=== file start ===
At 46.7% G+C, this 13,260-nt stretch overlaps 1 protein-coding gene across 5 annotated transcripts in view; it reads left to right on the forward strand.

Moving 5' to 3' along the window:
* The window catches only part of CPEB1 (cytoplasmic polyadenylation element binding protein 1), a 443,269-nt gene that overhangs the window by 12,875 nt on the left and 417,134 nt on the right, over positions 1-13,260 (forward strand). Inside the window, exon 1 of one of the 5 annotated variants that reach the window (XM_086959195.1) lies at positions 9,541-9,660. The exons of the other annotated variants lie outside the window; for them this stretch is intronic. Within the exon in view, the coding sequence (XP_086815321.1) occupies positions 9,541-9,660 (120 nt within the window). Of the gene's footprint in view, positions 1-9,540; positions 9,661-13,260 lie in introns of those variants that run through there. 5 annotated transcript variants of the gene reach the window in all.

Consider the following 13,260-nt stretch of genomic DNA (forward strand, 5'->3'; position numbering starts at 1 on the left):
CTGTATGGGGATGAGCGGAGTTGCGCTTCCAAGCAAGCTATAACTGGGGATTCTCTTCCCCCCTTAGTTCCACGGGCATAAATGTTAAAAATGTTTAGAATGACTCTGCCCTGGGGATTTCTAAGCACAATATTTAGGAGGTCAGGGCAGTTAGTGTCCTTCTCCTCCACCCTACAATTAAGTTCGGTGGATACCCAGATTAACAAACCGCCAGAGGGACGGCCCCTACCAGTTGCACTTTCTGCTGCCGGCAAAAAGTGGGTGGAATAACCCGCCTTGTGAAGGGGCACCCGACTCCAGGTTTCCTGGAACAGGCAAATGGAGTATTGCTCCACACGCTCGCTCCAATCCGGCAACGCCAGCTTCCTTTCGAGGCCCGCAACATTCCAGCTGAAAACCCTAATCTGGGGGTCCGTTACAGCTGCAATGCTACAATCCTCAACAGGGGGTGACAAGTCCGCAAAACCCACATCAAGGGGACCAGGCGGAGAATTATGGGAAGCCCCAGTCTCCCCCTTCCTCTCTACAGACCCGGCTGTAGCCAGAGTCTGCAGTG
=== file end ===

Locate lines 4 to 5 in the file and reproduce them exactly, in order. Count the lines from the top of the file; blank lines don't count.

Consider the following 13,260-nt stretch of genomic DNA (forward strand, 5'->3'; position numbering starts at 1 on the left):
CTGTATGGGGATGAGCGGAGTTGCGCTTCCAAGCAAGCTATAACTGGGGATTCTCTTCCCCCCTTAGTTCCACGGGCATAAATGTTAAAAATGTTTAGAATGACTCTGCCCTGGGGATTTCTAAGCACAATATTTAGGAGGTCAGGGCAGTTAGTGTCCTTCTCCTCCACCCTACAATTAAGTTCGGTGGATACCCAGATTAACAAACCGCCAGAGGGACGGCCCCTACCAGTTGCACTTTCTGCTGCCGGCAAAAAGTGGGTGGAATAACCCGCCTTGTGAAGGGGCACCCGACTCCAGGTTTCCTGGAACAGGCAAATGGAGTATTGCTCCACACGCTCGCTCCAATCCGGCAACGCCAGCTTCCTTTCGAGGCCCGCAACATTCCAGCTGAAAACCCTAATCTGGGGGTCCGTTACAGCTGCAATGCTACAATCCTCAACAGGGGGTGACAAGTCCGCAAAACCCACATCAAGGGGACCAGGCGGAGAATTATGGGAAGCCCCAGTCTCCCCCTTCCTCTCTACAGACCCGGCTGTAGCCAGAGTCTGCAGTG